A big deficit in the financial accord

The country’s total deficit has surpassed USD 9 billion as per the financial account. The deficit rose to USD 9.25 billion in the July-March quarter of the 2023-24 fiscal, which was USD 409 million at the same time in the last fiscal.

A country's growth or decline in its ownership of international assets is measured through a financial assessment. Generally, a deficit in this account mounts pressure on forex reserves and foreign currency exchange rate. The country saw a financial deficit for the first time in a decade in the beginning of the 2022-23 fiscal in the face of a severe dollar crisis.

The deficit is believed to be widening for a number of reasons now, including a decline in foreign investment. For instance, the expatriates are investing less than before in the capital market or other sectors and even withdrawing investment in some cases. Besides, the inflow of money against the products exported has also dwindled.

Foreign direct investment (FDI), portfolio investment and other assets are considered as reserve assets in the financial accord. The other investments include foreign aid, medium and long term government loans, debt repayments, long and short term commercial loans, trade credit or remittances against exports and other assets and liabilities.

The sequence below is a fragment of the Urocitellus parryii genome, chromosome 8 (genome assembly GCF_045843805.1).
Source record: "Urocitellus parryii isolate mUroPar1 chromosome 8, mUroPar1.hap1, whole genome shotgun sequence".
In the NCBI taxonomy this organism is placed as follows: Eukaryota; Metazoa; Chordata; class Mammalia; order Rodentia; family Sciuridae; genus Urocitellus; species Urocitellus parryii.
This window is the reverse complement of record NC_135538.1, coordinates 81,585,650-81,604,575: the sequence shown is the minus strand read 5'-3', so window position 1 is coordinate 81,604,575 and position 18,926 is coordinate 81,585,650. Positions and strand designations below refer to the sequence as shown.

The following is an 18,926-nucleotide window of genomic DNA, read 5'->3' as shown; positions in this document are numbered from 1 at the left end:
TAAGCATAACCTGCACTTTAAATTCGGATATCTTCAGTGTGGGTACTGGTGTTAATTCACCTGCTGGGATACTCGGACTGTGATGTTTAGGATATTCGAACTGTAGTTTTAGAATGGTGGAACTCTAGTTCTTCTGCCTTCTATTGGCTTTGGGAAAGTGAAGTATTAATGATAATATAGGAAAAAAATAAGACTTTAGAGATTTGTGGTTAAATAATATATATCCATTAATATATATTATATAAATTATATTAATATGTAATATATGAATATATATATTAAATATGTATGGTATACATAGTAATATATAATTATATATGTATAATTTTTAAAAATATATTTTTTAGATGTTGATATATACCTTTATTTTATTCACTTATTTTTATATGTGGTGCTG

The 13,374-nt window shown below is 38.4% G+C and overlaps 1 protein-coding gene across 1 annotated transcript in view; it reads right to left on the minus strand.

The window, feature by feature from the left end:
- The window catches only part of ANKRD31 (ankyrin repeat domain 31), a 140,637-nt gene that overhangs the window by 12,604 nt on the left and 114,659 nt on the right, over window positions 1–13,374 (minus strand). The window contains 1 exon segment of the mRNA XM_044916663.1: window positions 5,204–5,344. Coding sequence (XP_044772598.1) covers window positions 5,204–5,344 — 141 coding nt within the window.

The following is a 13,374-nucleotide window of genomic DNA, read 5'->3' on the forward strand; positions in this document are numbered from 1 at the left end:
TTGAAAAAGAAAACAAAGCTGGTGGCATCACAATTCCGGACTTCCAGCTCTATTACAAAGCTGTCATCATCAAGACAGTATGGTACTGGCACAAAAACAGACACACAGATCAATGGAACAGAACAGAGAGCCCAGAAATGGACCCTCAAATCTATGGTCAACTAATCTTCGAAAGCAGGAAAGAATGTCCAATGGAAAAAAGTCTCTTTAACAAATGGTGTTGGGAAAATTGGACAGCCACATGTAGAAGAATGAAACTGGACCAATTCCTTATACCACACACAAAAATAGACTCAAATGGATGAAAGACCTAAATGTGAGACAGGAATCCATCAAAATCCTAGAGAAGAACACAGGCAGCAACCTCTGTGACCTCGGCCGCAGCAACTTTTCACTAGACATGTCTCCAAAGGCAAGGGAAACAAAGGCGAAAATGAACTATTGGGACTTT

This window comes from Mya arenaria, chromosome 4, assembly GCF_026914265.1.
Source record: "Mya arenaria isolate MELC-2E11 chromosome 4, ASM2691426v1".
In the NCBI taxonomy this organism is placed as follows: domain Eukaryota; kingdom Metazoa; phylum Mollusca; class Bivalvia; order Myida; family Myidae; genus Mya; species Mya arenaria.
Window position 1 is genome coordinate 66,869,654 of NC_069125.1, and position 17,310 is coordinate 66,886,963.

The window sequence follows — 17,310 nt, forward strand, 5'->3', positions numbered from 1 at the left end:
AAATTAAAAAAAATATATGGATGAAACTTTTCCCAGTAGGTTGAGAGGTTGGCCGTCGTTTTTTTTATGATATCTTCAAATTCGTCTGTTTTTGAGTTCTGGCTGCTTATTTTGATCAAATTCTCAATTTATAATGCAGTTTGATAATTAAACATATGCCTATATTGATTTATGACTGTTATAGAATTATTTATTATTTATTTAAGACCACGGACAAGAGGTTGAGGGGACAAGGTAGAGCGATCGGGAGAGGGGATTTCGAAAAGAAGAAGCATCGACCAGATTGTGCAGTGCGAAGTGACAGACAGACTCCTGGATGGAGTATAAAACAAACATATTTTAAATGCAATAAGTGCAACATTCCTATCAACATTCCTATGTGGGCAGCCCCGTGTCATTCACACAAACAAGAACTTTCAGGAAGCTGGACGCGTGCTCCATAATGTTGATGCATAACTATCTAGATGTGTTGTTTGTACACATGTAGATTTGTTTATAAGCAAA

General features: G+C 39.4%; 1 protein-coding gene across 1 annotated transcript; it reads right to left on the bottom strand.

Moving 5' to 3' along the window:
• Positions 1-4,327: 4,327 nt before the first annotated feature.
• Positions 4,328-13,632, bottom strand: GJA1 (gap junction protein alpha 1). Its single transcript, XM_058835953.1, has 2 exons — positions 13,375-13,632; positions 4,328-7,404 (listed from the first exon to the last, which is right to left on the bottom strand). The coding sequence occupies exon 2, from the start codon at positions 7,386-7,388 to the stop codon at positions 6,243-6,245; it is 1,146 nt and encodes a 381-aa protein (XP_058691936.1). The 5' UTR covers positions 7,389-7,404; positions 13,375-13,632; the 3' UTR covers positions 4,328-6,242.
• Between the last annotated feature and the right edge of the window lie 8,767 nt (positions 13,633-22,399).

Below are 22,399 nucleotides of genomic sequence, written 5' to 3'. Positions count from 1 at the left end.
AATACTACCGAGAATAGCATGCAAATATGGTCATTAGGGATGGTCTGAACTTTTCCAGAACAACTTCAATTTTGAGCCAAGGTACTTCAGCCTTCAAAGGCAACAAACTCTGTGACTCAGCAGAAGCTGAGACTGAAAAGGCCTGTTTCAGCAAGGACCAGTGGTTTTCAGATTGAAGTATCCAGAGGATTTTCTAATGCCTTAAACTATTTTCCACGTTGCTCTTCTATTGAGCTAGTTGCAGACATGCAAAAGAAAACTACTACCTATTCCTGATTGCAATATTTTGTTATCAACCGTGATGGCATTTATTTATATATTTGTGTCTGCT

Economist Zahid Hussain advocates allowing the market to entirely dictate the dollar price. He said, “The crisis prevails due to the government’s failure to make dollar prices market based on time and to realise the entire income from export. Both commercial and financial deficits are rising. The policies, which have been adapted by the government so far to fix the rate of dollars, are not sustainable. The new method is not market-based as well. The rate of dollars must be allowed to fluctuate with the supply and demand. The banks will have to announce the dollar price daily so that the clients can get a clear idea about this. The Bangladesh Bank may also develop a roadmap to overcome the dollar crisis step by step.”

Will the new method work?

Bangladesh applied for the IMF loan in the face of deficits in both financial and current accounts in July 2022. Six months after that, the IMF approved a loan of USD 4.7 billion on 30 January.  Bangladesh received the first instalment of USD 476.3 million on 2 February and second instalments of USD 681 million in December under this loan. Bangladesh is expected to receive the third instalment of USD 1.15 billion by next month.

Bangladesh raised the price of dollars from Tk 110 to Tk 117 in compliance with the conditions imposed by the IMF. The interest rates against loans have also been made market-based. However, the economists are still doubtful as to whether these initiatives will yield any result or not.

Speaking to Prothom Alo, executive director of the Policy Research Institute, Ahsan H Mansur said, “Although the new method of adjusting dollar prices is called the crawling peg system, the dollar rates cannot crawl (fluctuate) under this. We have to develop a right policy amidst a hard time and implement that properly. The prices of dollars should be allowed to fluctuate slowly or gradually. The central bank no longer has the scope to maintain a double standard. At the same time, it should also leave interest rates against the bank loans on the market entirely. It would reduce the pressure on the reserve.”